February 23, 2015 1:24:56 am
For those with phones running on Google’s Android operating system, a platform that accounts for nearly 50 per cent of the country’s mobiles phones and one that is considered particularly vulnerable from a security point of view, there’s help from an unlikely quarter — the government of India.
The Centre’s specialised cyber security agency is in final stages of readying a firewall for mobile phones running on the Android platform, for which it is in talks with the two biggest handset vendors in the country — Samsung and Micromax. The project for developing the Android ‘secure wrapper’ is being taken up as a national security initiative as nearly 50 per cent of the mobiles phone users in the country use the Android platform, which is considered a more vulnerable system as compared to the operating systems used by Blackberry or Windows phones on account of being an open source platform and also the multitude of untested applications (apps) being created by different groups.
This comes at a time when there has been a tripling of the number of customers using the mobile for banking transactions over the last two years, with the cumulative value of the banking transactions by customer having shot up over 11-folds during the period. Also, in the coming two years, there is likely to be an incremental push to the number and volumes of mobile banking customers in the wake of the government’s flagship Jan-Dhan Yojana.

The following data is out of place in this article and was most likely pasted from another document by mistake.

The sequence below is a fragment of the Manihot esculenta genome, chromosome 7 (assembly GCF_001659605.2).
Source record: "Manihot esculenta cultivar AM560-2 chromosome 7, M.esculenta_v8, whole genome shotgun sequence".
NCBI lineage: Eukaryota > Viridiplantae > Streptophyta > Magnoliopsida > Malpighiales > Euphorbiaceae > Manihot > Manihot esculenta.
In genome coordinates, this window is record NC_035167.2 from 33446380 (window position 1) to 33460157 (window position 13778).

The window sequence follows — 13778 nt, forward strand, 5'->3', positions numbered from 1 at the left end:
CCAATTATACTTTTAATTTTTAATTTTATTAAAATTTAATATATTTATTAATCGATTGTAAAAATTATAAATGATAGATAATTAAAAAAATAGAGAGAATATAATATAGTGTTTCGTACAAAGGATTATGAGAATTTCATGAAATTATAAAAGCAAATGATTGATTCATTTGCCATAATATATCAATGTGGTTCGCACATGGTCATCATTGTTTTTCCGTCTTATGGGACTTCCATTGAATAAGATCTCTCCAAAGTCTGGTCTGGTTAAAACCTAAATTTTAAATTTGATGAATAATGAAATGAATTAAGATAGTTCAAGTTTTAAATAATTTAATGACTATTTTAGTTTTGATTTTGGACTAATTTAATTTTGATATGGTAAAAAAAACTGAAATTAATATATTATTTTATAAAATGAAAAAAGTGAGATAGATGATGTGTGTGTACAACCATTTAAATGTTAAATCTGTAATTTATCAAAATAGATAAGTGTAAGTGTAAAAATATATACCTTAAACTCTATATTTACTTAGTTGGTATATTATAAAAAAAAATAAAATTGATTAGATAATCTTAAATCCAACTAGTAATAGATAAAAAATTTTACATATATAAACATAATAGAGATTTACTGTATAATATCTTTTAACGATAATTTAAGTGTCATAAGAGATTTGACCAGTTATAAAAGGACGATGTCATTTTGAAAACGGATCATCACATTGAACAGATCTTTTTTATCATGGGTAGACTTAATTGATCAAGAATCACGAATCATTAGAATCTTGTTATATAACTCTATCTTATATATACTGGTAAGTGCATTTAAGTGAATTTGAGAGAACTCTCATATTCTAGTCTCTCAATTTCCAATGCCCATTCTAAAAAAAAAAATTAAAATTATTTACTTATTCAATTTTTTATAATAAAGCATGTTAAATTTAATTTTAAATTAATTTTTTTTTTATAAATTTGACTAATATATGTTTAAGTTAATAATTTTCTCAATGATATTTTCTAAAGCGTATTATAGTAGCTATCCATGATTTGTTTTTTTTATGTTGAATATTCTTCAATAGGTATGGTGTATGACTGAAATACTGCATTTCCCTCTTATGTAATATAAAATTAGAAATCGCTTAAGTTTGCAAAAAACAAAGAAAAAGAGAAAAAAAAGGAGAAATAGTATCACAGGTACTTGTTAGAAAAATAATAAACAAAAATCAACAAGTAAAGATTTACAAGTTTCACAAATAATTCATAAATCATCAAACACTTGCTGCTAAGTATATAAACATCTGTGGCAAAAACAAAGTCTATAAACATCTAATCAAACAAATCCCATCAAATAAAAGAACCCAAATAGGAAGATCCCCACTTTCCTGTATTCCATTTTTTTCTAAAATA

The Indian Computer Emergency Response Team (ICERT), a body under the department of IT, is creating a patent for the wrapper technology. A top officer at ICERT claimed that both Samsung and the Micromax are “in advanced stages of testing the product currently so that it can be bundled along with their mobile phones”. Samsung, though, is already in advanced stage of launching its own wrapper called Knox, a containerisation technology for higher-end Samsung Android devices that is meant to create a virtual partition on Android devices, thereby insulating corporate-managed apps and data from attack.
Globally, Android controls nearly 80 per cent of the smartphone market. Spam and malware aimed at Android is reported to have increased by nearly 63 per cent between 2012 and 2013, according to a report by ESET. The report points out that in 2010 there were only three families of Malware for Android, this had increased to 51 families reported in 2011; 63 in 2012; and 79 as of October 2013. A 2014 Kaspersky Security report had said in that 99 percent of newly discovered mobile malicious programmes target the Android platform.
In another initiative to safeguard mobile security, the ICERT is also in the process of tying up with software firms to develop a ‘scanner facility’.
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